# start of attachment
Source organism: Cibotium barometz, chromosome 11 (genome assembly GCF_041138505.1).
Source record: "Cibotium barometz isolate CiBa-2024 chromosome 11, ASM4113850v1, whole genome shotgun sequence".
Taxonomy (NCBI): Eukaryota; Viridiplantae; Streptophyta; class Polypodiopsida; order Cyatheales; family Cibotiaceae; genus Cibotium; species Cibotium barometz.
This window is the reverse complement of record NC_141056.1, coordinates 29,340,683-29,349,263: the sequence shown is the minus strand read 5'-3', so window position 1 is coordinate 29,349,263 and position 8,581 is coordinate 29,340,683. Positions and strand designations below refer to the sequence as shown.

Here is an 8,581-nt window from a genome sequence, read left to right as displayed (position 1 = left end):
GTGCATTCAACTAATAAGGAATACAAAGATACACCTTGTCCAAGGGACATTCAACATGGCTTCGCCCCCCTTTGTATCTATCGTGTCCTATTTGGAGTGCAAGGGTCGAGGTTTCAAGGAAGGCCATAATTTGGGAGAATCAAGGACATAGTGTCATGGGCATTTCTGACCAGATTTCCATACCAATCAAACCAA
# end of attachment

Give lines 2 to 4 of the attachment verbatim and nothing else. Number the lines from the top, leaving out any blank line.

Source record: "Cibotium barometz isolate CiBa-2024 chromosome 11, ASM4113850v1, whole genome shotgun sequence".
Taxonomy (NCBI): Eukaryota; Viridiplantae; Streptophyta; class Polypodiopsida; order Cyatheales; family Cibotiaceae; genus Cibotium; species Cibotium barometz.
This window is the reverse complement of record NC_141056.1, coordinates 29,340,683-29,349,263: the sequence shown is the minus strand read 5'-3', so window position 1 is coordinate 29,349,263 and position 8,581 is coordinate 29,340,683. Positions and strand designations below refer to the sequence as shown.